Five Things You Need to Know: 7/17, Tuesday Edition


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1) WA: Asbestos Removal Co. Hit with Workplace Safety Citations and Fines 

Above & Beyond Asbestos Removal, based in Edmonds, has been fined up to $229,700 and charged with multiple citations for “improper handling of asbestos,” according to a news release on the Washington State Dept. of Labor & Industries website. “…In both (inspection) cases, the workers did not use proper safety equipment, required air sampling was not performed, and asbestos-containing material was left exposed to the public and was improperly taken through public areas. Asbestos-containing dust can harm both workers and the public until it is eliminated,” per the article. The window for Asbestos Removal Co. to appeal is a little more than two weeks.   

2) MA: Gubernatorial Campaign Committee Could be Lacking Work Comp Coverage

Democrat Bob Massie is running for Governor in Massachusetts, and it’s possible his Friends of Bob Massie campaign staff aren’t covered by workers’ compensation, writes Joshua Miller of the Boston Globe. When Spokesperson Charlie Pearce, of the Executive Office of Labor and Workforce Development, was asked by the Globe about the issue, he seems to have confirmed it. “…Our records indicate that the Friends of Bob Massie Committee does not currently appear to have a workers’ compensation policy in place. This matter has been referred to the Department of Industrial Accidents Investigative Unit for further inquiry,” writes Miller.

3) More Opioid Prescribing Guidelines Announced in PA

The state of Pennsylvania has a big problem, along with the rest of the U.S. The opioid crisis has hit everywhere, and Pennsylvania sits at the at the third spot for “…highest percentage of injured workers who became long-term opioid users,” according to a study referenced by state Secretary of Health Rachel Levine at a press conference, writes J.D. Prose of The Times Online. In efforts to aid in fighting the crisis, the state governor’s administration has initiated new prescribing guidelines through its Opioid Prescribing Guidelines Task Force. Gov. Tom Wolf talked about the study as well, “…and also noted that Pennsylvania had more than 17,000 workers’ compensation claims made in 2017,” writes Prose. Gov. Wolf “…re-issued his opioid emergency declaration for the state, which he initially declared in January.” Levine has also said the work comp prescription guidelines weren’t put in place to “…replace clinical judgement,” but perform alongside it.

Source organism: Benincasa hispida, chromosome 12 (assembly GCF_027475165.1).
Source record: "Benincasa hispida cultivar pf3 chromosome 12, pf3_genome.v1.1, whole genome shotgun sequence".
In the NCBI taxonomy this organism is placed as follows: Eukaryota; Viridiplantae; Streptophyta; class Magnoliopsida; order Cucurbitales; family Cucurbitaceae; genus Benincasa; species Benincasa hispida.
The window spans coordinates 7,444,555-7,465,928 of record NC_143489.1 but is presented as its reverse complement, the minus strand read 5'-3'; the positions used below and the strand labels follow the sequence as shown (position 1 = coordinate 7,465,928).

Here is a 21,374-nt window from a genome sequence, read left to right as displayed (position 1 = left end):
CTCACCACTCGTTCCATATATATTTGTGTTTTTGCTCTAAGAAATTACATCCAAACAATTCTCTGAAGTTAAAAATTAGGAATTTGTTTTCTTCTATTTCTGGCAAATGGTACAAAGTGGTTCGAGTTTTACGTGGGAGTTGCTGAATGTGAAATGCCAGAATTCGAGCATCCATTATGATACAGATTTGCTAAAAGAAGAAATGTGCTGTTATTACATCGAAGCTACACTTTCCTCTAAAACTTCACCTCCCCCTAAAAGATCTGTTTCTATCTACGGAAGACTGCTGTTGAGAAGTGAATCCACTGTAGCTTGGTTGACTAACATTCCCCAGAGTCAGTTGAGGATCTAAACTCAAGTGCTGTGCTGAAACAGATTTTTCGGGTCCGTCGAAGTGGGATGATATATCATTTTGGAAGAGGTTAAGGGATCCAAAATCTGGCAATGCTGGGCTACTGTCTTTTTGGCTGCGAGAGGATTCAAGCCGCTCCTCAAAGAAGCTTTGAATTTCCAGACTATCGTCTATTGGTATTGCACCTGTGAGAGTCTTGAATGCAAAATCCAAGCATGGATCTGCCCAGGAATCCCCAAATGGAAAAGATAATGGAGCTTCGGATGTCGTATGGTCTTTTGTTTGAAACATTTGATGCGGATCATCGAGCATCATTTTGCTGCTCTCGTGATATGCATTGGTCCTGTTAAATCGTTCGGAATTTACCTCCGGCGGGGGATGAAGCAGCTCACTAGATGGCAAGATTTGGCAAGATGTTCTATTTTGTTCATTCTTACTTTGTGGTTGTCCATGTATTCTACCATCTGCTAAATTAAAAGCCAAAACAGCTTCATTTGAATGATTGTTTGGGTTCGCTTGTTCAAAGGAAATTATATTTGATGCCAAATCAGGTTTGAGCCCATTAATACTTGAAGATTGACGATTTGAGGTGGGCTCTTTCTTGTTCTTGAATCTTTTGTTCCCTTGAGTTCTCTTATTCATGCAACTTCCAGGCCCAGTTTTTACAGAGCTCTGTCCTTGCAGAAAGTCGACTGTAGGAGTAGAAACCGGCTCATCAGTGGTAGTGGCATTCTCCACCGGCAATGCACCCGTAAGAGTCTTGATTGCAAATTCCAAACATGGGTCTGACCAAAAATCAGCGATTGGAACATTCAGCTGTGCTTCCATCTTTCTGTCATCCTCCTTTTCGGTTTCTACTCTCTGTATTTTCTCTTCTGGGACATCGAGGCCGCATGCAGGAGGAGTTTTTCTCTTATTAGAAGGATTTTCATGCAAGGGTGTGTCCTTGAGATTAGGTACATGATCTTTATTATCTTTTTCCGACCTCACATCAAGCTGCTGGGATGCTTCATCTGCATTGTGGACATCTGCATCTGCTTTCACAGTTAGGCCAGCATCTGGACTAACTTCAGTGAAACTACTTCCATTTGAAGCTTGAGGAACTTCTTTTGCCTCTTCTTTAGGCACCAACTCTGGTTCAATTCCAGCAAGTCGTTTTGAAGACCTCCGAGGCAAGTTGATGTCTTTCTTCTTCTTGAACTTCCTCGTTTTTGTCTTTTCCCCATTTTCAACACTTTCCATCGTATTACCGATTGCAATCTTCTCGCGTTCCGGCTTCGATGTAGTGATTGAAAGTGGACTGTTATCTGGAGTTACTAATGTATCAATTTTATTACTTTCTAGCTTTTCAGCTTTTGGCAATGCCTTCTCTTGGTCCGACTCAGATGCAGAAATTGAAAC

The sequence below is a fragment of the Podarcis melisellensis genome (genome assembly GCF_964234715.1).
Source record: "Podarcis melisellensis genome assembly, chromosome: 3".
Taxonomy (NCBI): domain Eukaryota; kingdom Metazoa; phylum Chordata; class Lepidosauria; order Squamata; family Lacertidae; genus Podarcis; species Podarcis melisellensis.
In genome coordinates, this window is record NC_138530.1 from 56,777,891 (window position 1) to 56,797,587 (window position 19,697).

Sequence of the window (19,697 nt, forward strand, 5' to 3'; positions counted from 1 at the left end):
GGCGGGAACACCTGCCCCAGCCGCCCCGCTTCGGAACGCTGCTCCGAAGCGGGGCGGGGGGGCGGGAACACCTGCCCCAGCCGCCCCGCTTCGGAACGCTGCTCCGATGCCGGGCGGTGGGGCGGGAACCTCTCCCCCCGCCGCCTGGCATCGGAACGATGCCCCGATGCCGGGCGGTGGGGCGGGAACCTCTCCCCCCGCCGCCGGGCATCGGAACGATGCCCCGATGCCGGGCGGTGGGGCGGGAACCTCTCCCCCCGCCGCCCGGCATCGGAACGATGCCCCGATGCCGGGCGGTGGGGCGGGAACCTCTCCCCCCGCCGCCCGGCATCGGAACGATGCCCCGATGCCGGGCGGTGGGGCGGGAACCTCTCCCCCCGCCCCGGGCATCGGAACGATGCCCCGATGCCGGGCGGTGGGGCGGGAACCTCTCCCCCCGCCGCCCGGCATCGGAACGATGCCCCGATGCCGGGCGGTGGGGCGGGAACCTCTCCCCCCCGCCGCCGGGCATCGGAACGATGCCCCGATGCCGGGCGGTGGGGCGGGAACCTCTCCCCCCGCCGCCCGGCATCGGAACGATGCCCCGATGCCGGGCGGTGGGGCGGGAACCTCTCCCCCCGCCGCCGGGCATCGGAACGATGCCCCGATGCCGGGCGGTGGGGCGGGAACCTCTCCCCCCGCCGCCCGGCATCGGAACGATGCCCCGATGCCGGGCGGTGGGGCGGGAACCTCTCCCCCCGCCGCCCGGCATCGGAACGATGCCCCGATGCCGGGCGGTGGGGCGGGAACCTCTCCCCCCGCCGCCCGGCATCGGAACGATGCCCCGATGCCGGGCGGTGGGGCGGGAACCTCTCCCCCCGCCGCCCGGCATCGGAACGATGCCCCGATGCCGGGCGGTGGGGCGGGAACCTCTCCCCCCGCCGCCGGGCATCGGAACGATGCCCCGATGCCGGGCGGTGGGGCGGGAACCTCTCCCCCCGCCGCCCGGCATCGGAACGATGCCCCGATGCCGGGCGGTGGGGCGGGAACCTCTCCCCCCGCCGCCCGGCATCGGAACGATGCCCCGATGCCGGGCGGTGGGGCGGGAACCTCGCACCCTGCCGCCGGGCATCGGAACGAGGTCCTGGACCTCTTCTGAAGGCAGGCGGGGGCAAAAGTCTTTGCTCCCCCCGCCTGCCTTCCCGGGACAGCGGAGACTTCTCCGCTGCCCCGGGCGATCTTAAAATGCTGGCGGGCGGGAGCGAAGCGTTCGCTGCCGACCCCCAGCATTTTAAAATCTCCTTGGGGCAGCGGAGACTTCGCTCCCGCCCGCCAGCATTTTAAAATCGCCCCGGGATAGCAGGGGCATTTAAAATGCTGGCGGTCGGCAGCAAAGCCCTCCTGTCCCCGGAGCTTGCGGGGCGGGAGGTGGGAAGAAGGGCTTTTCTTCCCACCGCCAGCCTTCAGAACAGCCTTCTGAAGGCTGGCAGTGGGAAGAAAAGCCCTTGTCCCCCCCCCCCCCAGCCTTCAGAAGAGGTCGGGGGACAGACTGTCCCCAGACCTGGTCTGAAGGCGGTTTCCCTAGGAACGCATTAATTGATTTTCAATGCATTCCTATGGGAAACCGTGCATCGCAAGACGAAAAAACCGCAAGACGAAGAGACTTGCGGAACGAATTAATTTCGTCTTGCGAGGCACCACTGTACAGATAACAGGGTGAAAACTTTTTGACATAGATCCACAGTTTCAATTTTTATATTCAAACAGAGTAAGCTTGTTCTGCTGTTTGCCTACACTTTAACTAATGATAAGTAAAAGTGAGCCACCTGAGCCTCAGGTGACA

4) PA: Volunteers with Fire/Ambulance Companies Could See Work Comp Coverage with New Bill

A newly introduced bill could help fire/ambulance volunteers receive work comp benefits if hurt while performing on-the-job tasks, according to WHTM (ABC 27). “…State Sens. Randy Vulakovich (R-Allegheny) and Scott Martin (R-Lancaster) said their bill would settle an ongoing debate and clarify that volunteers qualify for coverage,” per the article. “…The senators said their legislation was developed after a hearing on the issue before the Senate Veterans Affairs and Emergency Preparedness Committee.”

5) Chronwell to Introduce New App in CA, with Intentions to Help Farm Workers Hurt on the Job

Chronwell, with headquarters in Fort Lauderdale, FL, has introduced a new application, as its pilot program begins with Cream of the Crop Cos, according to Insurance Journal. “…ChronWell, a mobile platform for the workers’ comp industry, announced on Monday that it will launch its pilot program with CFM utilizing hybrid human/artificial intelligence technology designed to help workers recover and return to work faster at a lower cost to the employer,” per the article. CFM involves about 90,000 farmer members that self-insure, based on a community “pooling of resources.”


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